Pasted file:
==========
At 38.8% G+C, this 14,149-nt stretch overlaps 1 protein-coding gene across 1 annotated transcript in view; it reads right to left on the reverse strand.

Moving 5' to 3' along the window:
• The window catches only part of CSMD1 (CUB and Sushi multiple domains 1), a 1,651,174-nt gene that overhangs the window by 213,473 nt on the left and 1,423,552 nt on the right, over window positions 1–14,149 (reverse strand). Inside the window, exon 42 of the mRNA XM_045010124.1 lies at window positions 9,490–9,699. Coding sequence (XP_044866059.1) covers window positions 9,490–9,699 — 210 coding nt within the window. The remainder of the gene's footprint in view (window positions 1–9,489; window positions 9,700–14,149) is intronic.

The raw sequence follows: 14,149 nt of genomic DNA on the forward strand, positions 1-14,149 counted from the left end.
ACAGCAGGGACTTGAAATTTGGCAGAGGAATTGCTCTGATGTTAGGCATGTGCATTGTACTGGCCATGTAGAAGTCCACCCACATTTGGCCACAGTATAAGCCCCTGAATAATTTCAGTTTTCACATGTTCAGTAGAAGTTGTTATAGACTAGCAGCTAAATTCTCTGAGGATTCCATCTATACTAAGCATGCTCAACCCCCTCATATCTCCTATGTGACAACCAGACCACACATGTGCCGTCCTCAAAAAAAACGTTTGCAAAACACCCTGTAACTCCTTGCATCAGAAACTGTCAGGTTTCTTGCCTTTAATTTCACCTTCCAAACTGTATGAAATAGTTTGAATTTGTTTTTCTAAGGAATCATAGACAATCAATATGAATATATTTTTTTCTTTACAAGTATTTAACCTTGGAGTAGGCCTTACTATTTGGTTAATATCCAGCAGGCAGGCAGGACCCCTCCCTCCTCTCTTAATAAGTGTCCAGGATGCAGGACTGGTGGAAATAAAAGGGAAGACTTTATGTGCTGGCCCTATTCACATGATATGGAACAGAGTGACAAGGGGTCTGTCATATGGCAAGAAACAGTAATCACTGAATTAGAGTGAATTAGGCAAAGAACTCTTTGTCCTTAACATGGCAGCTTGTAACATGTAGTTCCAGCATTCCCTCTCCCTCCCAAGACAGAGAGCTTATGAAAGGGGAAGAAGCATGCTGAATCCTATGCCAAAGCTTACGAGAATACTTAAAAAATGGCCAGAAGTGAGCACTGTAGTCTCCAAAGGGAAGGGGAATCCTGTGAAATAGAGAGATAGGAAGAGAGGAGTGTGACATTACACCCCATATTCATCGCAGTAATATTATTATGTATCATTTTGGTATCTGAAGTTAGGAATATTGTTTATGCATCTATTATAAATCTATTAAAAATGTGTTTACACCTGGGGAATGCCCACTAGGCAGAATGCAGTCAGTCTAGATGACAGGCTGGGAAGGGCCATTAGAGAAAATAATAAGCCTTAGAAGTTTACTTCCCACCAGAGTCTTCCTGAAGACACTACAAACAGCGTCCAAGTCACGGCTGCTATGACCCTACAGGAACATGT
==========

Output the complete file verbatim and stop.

At 38.8% G+C, this 14,149-nt stretch overlaps 1 protein-coding gene across 1 annotated transcript in view; it reads right to left on the reverse strand.

Moving 5' to 3' along the window:
• The window catches only part of CSMD1 (CUB and Sushi multiple domains 1), a 1,651,174-nt gene that overhangs the window by 213,473 nt on the left and 1,423,552 nt on the right, over window positions 1–14,149 (reverse strand). Inside the window, exon 42 of the mRNA XM_045010124.1 lies at window positions 9,490–9,699. Coding sequence (XP_044866059.1) covers window positions 9,490–9,699 — 210 coding nt within the window. The remainder of the gene's footprint in view (window positions 1–9,489; window positions 9,700–14,149) is intronic.

The raw sequence follows: 14,149 nt of genomic DNA on the forward strand, positions 1-14,149 counted from the left end.
ACAGCAGGGACTTGAAATTTGGCAGAGGAATTGCTCTGATGTTAGGCATGTGCATTGTACTGGCCATGTAGAAGTCCACCCACATTTGGCCACAGTATAAGCCCCTGAATAATTTCAGTTTTCACATGTTCAGTAGAAGTTGTTATAGACTAGCAGCTAAATTCTCTGAGGATTCCATCTATACTAAGCATGCTCAACCCCCTCATATCTCCTATGTGACAACCAGACCACACATGTGCCGTCCTCAAAAAAAACGTTTGCAAAACACCCTGTAACTCCTTGCATCAGAAACTGTCAGGTTTCTTGCCTTTAATTTCACCTTCCAAACTGTATGAAATAGTTTGAATTTGTTTTTCTAAGGAATCATAGACAATCAATATGAATATATTTTTTTCTTTACAAGTATTTAACCTTGGAGTAGGCCTTACTATTTGGTTAATATCCAGCAGGCAGGCAGGACCCCTCCCTCCTCTCTTAATAAGTGTCCAGGATGCAGGACTGGTGGAAATAAAAGGGAAGACTTTATGTGCTGGCCCTATTCACATGATATGGAACAGAGTGACAAGGGGTCTGTCATATGGCAAGAAACAGTAATCACTGAATTAGAGTGAATTAGGCAAAGAACTCTTTGTCCTTAACATGGCAGCTTGTAACATGTAGTTCCAGCATTCCCTCTCCCTCCCAAGACAGAGAGCTTATGAAAGGGGAAGAAGCATGCTGAATCCTATGCCAAAGCTTACGAGAATACTTAAAAAATGGCCAGAAGTGAGCACTGTAGTCTCCAAAGGGAAGGGGAATCCTGTGAAATAGAGAGATAGGAAGAGAGGAGTGTGACATTACACCCCATATTCATCGCAGTAATATTATTATGTATCATTTTGGTATCTGAAGTTAGGAATATTGTTTATGCATCTATTATAAATCTATTAAAAATGTGTTTACACCTGGGGAATGCCCACTAGGCAGAATGCAGTCAGTCTAGATGACAGGCTGGGAAGGGCCATTAGAGAAAATAATAAGCCTTAGAAGTTTACTTCCCACCAGAGTCTTCCTGAAGACACTACAAACAGCGTCCAAGTCACGGCTGCTATGACCCTACAGGAACATGT